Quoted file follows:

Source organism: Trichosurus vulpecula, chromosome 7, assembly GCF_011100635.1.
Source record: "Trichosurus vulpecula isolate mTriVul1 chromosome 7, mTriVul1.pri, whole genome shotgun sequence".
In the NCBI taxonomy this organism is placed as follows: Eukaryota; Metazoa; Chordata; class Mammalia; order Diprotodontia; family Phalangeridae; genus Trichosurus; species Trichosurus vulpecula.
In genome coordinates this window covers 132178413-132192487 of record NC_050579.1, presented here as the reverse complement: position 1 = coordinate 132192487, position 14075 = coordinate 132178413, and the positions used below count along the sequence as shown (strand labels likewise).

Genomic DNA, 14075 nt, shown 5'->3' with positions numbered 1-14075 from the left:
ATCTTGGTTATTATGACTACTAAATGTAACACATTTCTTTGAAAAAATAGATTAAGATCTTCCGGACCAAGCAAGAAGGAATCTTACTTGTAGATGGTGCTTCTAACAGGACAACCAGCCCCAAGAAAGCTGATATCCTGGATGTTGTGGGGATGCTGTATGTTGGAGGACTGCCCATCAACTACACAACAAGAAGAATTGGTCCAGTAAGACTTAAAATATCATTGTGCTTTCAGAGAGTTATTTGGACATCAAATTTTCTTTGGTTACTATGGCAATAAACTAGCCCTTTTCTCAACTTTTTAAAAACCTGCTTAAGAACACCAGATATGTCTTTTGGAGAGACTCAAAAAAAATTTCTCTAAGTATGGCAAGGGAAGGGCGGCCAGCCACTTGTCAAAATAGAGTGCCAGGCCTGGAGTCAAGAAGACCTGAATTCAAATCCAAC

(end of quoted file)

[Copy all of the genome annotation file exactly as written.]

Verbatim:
Source organism: Trichosurus vulpecula, chromosome 7, assembly GCF_011100635.1.
Source record: "Trichosurus vulpecula isolate mTriVul1 chromosome 7, mTriVul1.pri, whole genome shotgun sequence".
In the NCBI taxonomy this organism is placed as follows: Eukaryota; Metazoa; Chordata; class Mammalia; order Diprotodontia; family Phalangeridae; genus Trichosurus; species Trichosurus vulpecula.
In genome coordinates this window covers 132178413-132192487 of record NC_050579.1, presented here as the reverse complement: position 1 = coordinate 132192487, position 14075 = coordinate 132178413, and the positions used below count along the sequence as shown (strand labels likewise).

Genomic DNA, 14075 nt, shown 5'->3' with positions numbered 1-14075 from the left:
ATCTTGGTTATTATGACTACTAAATGTAACACATTTCTTTGAAAAAATAGATTAAGATCTTCCGGACCAAGCAAGAAGGAATCTTACTTGTAGATGGTGCTTCTAACAGGACAACCAGCCCCAAGAAAGCTGATATCCTGGATGTTGTGGGGATGCTGTATGTTGGAGGACTGCCCATCAACTACACAACAAGAAGAATTGGTCCAGTAAGACTTAAAATATCATTGTGCTTTCAGAGAGTTATTTGGACATCAAATTTTCTTTGGTTACTATGGCAATAAACTAGCCCTTTTCTCAACTTTTTAAAAACCTGCTTAAGAACACCAGATATGTCTTTTGGAGAGACTCAAAAAAAATTTCTCTAAGTATGGCAAGGGAAGGGCGGCCAGCCACTTGTCAAAATAGAGTGCCAGGCCTGGAGTCAAGAAGACCTGAATTCAAATCCAAC